Tell me a bit about yourself!
My name is Amber Reyna. Currently I live in Connecticut, however I am originally from Ohio. I am 31 years old, married with two beautiful children–my daughter is 9, and my son is 3. Currently, I am a full time student with a major in Human Services and a minor in Psychology. I am expected to graduate with a B.S. in 2016.
I also plan on pursing a Master’s degree in Social Work. Due to the inspiration I have received from being a young caregiver and facing many challenges with my grandmother, who was also younger than most individuals with her conditions, I hope to specialize in geriatrics. I plan on helping my future clients find services to keep them in their homes as much as possible, while also offering counseling services to their loved ones as well.
Additionally, I have begun to become interested in the policy making that is involved with the needs of our aging population. I also look forward to becoming a voice of advocacy as well. In recent years, I have worked as an urgent needs care coordinator and currently I work part-time as a social media manager and office assistant for a local home health agency in my home town.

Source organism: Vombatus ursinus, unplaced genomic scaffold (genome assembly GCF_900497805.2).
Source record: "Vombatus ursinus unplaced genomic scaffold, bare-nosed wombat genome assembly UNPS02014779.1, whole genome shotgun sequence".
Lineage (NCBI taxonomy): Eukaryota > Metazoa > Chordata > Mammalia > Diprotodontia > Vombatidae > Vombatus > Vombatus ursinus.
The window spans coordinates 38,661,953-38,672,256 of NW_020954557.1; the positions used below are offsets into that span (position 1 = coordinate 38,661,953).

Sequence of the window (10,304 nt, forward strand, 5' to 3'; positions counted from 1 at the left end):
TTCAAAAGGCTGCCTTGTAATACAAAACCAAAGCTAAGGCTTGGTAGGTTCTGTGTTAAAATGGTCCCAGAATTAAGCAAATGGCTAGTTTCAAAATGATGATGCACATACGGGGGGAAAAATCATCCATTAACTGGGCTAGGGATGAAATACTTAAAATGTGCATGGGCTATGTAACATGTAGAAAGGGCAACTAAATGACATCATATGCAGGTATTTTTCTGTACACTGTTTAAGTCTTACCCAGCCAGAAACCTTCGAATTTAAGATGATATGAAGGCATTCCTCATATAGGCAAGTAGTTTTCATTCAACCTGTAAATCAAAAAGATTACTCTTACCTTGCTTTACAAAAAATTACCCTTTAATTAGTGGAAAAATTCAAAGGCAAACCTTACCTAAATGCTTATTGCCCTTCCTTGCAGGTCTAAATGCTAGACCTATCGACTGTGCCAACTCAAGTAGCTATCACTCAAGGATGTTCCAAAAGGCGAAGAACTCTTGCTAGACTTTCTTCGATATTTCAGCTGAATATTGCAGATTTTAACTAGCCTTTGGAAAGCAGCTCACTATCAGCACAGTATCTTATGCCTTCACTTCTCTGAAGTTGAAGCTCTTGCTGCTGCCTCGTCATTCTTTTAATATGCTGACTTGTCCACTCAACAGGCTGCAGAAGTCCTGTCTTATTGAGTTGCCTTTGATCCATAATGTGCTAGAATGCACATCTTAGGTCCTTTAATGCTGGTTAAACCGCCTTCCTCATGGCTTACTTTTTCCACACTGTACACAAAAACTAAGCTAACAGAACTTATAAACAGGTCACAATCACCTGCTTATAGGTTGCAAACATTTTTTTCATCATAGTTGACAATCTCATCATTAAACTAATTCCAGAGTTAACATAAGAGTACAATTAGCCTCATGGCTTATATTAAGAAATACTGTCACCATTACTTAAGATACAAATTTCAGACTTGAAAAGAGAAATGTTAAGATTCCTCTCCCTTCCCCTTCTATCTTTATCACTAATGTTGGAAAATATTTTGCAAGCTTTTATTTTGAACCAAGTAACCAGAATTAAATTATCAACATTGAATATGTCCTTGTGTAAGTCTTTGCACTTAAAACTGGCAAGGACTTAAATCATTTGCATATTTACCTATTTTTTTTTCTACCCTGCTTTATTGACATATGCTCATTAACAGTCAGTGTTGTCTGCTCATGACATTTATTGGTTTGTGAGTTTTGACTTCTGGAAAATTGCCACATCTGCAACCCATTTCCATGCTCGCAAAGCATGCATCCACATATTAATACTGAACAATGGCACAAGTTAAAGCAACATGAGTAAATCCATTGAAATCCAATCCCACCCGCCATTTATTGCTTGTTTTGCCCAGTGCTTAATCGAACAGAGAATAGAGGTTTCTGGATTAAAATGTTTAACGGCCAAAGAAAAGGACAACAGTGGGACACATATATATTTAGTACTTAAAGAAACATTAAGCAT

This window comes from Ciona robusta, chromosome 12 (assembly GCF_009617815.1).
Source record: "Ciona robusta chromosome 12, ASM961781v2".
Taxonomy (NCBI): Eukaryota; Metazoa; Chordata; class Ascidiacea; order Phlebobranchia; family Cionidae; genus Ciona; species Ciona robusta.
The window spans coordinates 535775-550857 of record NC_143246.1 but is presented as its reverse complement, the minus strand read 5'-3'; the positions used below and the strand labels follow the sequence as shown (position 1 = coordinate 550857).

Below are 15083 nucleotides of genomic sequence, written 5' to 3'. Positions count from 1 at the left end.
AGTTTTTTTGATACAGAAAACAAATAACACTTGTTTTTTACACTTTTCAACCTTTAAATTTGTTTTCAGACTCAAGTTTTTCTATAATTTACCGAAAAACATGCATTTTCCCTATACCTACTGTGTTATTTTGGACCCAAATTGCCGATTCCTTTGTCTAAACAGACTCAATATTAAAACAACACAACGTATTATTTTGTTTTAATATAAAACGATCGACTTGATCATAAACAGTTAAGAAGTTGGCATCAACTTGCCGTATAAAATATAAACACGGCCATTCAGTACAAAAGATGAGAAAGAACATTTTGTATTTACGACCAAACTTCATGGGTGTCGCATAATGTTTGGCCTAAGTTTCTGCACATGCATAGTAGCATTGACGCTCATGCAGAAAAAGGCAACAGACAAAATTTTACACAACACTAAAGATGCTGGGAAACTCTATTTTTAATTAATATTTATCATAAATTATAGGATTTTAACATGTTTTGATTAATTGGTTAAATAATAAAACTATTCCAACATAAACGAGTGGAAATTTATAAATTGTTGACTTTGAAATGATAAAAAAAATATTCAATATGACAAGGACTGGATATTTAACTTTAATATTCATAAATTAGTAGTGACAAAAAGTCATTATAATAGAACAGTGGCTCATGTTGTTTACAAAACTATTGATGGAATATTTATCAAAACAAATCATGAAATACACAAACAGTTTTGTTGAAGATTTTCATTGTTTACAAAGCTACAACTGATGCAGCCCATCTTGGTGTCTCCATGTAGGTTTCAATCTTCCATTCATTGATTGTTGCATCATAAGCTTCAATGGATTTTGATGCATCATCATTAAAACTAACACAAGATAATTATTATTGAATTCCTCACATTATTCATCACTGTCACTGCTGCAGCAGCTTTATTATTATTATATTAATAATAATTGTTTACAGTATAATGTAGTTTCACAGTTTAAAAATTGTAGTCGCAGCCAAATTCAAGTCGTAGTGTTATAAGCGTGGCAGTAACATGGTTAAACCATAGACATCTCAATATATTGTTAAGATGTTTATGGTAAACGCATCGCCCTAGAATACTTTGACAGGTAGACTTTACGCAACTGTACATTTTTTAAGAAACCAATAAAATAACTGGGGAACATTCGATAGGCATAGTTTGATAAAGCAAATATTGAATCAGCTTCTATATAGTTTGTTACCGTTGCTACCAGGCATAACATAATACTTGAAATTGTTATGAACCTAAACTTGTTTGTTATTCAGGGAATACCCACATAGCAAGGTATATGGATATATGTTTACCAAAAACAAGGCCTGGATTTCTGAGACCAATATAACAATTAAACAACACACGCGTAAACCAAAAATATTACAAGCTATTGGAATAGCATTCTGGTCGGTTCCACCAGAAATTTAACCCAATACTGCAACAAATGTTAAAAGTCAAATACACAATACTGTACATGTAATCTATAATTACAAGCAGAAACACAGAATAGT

How did you become the caregiver of your loved one?
Soon after my daughter was born in 2005, I found myself in the position of being the only one willing and able to help care for my grandmother after a number of other relatives had become too exhausted, and scarred physically and emotionally by the heavy load of caring for her. My grandmother had a stubborn, and feisty personality that not everyone found pleasant. Since my grandmother had helped care for me when I was younger, I could not imagine turning my back on her during her time of need. We would often say that we were born for each other. She had helped look out for me and cared for me in my time of need when I was young, and in turn I did the same for her.